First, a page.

Why do you need DMARC protecting your email domain?

DMARC is the acronym for “Domain-based Message Authentication, Reporting & Conformance“.

This content is courtesy of our partners Sendmarc.

SPF and DKIM are two frameworks that attempt to correct the issue of email security. In summary, SPF tells a receiver that the mail came from an authorized server that is allowed to send that mail, while DKIM is a framework that makes sure that the mail is the same one that was sent.

The main problem with both frameworks, however, was that when the receiving server checked the SPF and/or DKIM settings and saw that they were failing, it didn’t always know what to do with the mail in question.

Should it put it in the spambucket, or not accept it at all? After all, SPF can often be set up incorrectly, even though the mail itself was legitimate.

What started to happen is that a lot of companies were publishing SPF records that were incorrect or incomplete. The receivers were getting so much mail off these incorrect servers that they weren’t sure what to do. So, they decided that the mail was legitimate, and to ignore the incorrect records and send it on anyway.

As a solution for this, a policy called DMARC was designed to sit on top of both SPF and DKIM. Because it’s a policy that a domain owner publishes, it puts the control of what the receiver must do with a particular mail firmly in the domain owner’s hands.

In the past, receivers didn’t know what to do with a mail if it failed the SPF or DKIM checks. Now with DMARC, the domain owner essentially says to the receiving server: “If you get this mail from my domain and SPF or DKIM fails, do not accept it.”

This then made the task easier for receiving servers. Finally, they didn’t have to make up their mind about what to do with a particular mail; the domain owner would tell them what to do.

The second key function that DMARC did was to send a report to the domain owner upon receiving a mail that says, for example: “We got a mail from you, and it came from this particular IP, and it was passing SPF and failing DKIM.”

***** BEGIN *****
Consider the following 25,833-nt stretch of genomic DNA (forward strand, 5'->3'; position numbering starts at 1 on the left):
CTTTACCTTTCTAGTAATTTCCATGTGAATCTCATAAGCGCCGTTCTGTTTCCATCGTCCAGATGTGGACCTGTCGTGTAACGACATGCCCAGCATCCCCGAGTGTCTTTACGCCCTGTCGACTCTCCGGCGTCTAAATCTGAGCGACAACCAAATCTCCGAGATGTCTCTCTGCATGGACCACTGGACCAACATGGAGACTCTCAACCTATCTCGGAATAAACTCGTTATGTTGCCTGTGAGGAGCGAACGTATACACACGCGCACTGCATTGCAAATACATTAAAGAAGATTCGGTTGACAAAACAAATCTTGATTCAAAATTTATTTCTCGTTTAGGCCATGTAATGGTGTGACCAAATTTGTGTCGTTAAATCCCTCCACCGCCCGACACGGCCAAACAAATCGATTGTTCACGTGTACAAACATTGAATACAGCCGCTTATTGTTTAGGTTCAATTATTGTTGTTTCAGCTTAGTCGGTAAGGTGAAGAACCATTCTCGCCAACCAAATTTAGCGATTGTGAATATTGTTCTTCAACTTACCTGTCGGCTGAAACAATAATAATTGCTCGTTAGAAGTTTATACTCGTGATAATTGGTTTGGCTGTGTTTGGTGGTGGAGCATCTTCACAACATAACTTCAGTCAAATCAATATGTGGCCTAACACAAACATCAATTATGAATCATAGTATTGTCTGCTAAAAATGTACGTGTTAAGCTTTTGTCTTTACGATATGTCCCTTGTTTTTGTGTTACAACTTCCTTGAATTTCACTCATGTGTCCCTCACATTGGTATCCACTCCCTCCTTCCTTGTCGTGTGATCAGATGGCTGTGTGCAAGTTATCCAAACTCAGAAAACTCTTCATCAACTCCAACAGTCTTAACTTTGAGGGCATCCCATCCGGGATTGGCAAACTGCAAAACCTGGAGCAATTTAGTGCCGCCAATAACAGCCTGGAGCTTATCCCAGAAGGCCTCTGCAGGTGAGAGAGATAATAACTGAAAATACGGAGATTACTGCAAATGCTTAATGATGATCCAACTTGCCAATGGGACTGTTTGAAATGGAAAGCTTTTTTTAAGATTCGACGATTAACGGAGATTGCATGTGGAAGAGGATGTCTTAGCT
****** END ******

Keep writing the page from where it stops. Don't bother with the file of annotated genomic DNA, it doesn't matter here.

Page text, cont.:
With this example, the receiving server is not only being instructed by domain owners on what to do, but they are also telling domain owners about mail that they are getting from them. This is very important, because often domain owners aren’t even aware of all their own receiving servers!

Some multinationals have hundreds of servers, and don’t know about all of them. Even in the case of small businesses, there may be several servers sending mail: via a CRM system, a ticketing system, a billing system and more.

In another scenario, there may be a small business employee who starts doing email marketing using Mailchimp as a sending server, without anyone else knowing about the platform. The problem here is that if SPF is implemented and Mailchimp isn’t authorised as a sender, all the Mailchimp mails will start failing.

That’s why these DMARC reports are so important, as they tell domain owners which severs are sending mail, and which ones should be audited and authorised where applicable.

These reports then create full visibility for the domain owner, as they can see everybody sending mail from their domain. This, in turn, makes it much easier for them to authorise the correct servers, as before they may not have known about them.

Implementing DMARC creates a simple way of putting control back into the email sender’s hands – no matter where that mail is sent.

Are you interested in seeing how vulnerable your email domain is?

Fill in the form below and we’ll send you a report base don your own email domain vulnerability.

    Email domain impersonation is a bigger threat than spam

    When you think of email-related cyber threats, the first item on the list is normally spam protection, not true?

    This being said, most major email providers provide spam protection by default. (Think Office 365 Exchange Online Protection, SYNAQ Securemail, or Symantec Mail Security.)

    However, when it comes to email attacks that have the biggest impact to your business, email domain impersonation has far more severe potential consequences:

    • Financially: Customers can pay invoices to phishers that were meant for you
    • Reputationally: A customer who receives malware via an email from your domain is likely to remember this in future, which can damage your future relationship with them.

    This, in essence is why you need email protection beyond spam protection, such as a DMARC compliance solution.

    Each time a server receives a mail from your domain, a tool like Sendmarc will check the DMARC policy of the sender of the email. This is true regardless of where in the world that mail came from, and whether the sending infrastructure is yours or that of a hacker. With this check-in place, any mail that doesn’t come from a legitimate source will be rejected.